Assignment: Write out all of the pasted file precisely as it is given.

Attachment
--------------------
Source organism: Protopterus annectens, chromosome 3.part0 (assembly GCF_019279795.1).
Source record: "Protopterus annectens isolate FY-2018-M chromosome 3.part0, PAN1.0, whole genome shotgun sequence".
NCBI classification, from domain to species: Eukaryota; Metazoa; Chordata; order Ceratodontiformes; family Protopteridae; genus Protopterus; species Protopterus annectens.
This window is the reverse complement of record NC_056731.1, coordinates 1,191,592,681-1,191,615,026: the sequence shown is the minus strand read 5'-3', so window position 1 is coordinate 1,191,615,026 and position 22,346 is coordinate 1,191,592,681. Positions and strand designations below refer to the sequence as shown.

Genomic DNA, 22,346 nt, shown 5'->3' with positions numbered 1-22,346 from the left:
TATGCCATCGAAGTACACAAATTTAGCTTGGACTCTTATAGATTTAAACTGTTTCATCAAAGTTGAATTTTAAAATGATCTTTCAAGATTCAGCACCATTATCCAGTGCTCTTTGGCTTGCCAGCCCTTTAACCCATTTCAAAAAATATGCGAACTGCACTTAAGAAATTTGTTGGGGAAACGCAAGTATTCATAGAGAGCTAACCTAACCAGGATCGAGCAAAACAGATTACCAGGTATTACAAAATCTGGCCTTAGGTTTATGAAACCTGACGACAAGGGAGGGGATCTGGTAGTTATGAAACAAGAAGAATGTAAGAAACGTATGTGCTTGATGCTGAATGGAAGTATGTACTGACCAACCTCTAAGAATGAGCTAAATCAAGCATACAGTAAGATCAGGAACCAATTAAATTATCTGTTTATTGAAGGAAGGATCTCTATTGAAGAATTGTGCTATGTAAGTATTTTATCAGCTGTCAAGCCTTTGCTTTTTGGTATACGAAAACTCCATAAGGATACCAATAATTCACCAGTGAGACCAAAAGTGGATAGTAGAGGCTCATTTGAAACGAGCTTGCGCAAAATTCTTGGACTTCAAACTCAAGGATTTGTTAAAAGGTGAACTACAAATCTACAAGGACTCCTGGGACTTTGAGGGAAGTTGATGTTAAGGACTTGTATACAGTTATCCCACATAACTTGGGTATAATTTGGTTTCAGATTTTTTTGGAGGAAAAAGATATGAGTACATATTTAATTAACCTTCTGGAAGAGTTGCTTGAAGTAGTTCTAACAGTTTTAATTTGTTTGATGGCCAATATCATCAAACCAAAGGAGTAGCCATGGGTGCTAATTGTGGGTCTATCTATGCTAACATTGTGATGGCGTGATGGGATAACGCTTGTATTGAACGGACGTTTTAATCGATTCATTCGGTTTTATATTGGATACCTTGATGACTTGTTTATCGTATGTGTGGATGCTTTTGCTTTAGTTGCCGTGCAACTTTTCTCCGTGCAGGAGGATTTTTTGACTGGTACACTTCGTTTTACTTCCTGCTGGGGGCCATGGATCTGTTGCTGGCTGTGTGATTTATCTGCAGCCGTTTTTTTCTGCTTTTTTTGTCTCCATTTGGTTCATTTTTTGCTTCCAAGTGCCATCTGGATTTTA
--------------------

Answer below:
Source organism: Protopterus annectens, chromosome 3.part0 (assembly GCF_019279795.1).
Source record: "Protopterus annectens isolate FY-2018-M chromosome 3.part0, PAN1.0, whole genome shotgun sequence".
NCBI classification, from domain to species: Eukaryota; Metazoa; Chordata; order Ceratodontiformes; family Protopteridae; genus Protopterus; species Protopterus annectens.
This window is the reverse complement of record NC_056731.1, coordinates 1,191,592,681-1,191,615,026: the sequence shown is the minus strand read 5'-3', so window position 1 is coordinate 1,191,615,026 and position 22,346 is coordinate 1,191,592,681. Positions and strand designations below refer to the sequence as shown.

Genomic DNA, 22,346 nt, shown 5'->3' with positions numbered 1-22,346 from the left:
TATGCCATCGAAGTACACAAATTTAGCTTGGACTCTTATAGATTTAAACTGTTTCATCAAAGTTGAATTTTAAAATGATCTTTCAAGATTCAGCACCATTATCCAGTGCTCTTTGGCTTGCCAGCCCTTTAACCCATTTCAAAAAATATGCGAACTGCACTTAAGAAATTTGTTGGGGAAACGCAAGTATTCATAGAGAGCTAACCTAACCAGGATCGAGCAAAACAGATTACCAGGTATTACAAAATCTGGCCTTAGGTTTATGAAACCTGACGACAAGGGAGGGGATCTGGTAGTTATGAAACAAGAAGAATGTAAGAAACGTATGTGCTTGATGCTGAATGGAAGTATGTACTGACCAACCTCTAAGAATGAGCTAAATCAAGCATACAGTAAGATCAGGAACCAATTAAATTATCTGTTTATTGAAGGAAGGATCTCTATTGAAGAATTGTGCTATGTAAGTATTTTATCAGCTGTCAAGCCTTTGCTTTTTGGTATACGAAAACTCCATAAGGATACCAATAATTCACCAGTGAGACCAAAAGTGGATAGTAGAGGCTCATTTGAAACGAGCTTGCGCAAAATTCTTGGACTTCAAACTCAAGGATTTGTTAAAAGGTGAACTACAAATCTACAAGGACTCCTGGGACTTTGAGGGAAGTTGATGTTAAGGACTTGTATACAGTTATCCCACATAACTTGGGTATAATTTGGTTTCAGATTTTTTTGGAGGAAAAAGATATGAGTACATATTTAATTAACCTTCTGGAAGAGTTGCTTGAAGTAGTTCTAACAGTTTTAATTTGTTTGATGGCCAATATCATCAAACCAAAGGAGTAGCCATGGGTGCTAATTGTGGGTCTATCTATGCTAACATTGTGATGGCGTGATGGGATAACGCTTGTATTGAACGGACGTTTTAATCGATTCATTCGGTTTTATATTGGATACCTTGATGACTTGTTTATCGTATGTGTGGATGCTTTTGCTTTAGTTGCCGTGCAACTTTTCTCCGTGCAGGAGGATTTTTTGACTGGTACACTTCGTTTTACTTCCTGCTGGGGGCCATGGATCTGTTGCTGGCTGTGTGATTTATCTGCAGCCGTTTTTTTCTGCTTTTTTTGTCTCCATTTGGTTCATTTTTTGCTTCCAAGTGCCATCTGGATTTTA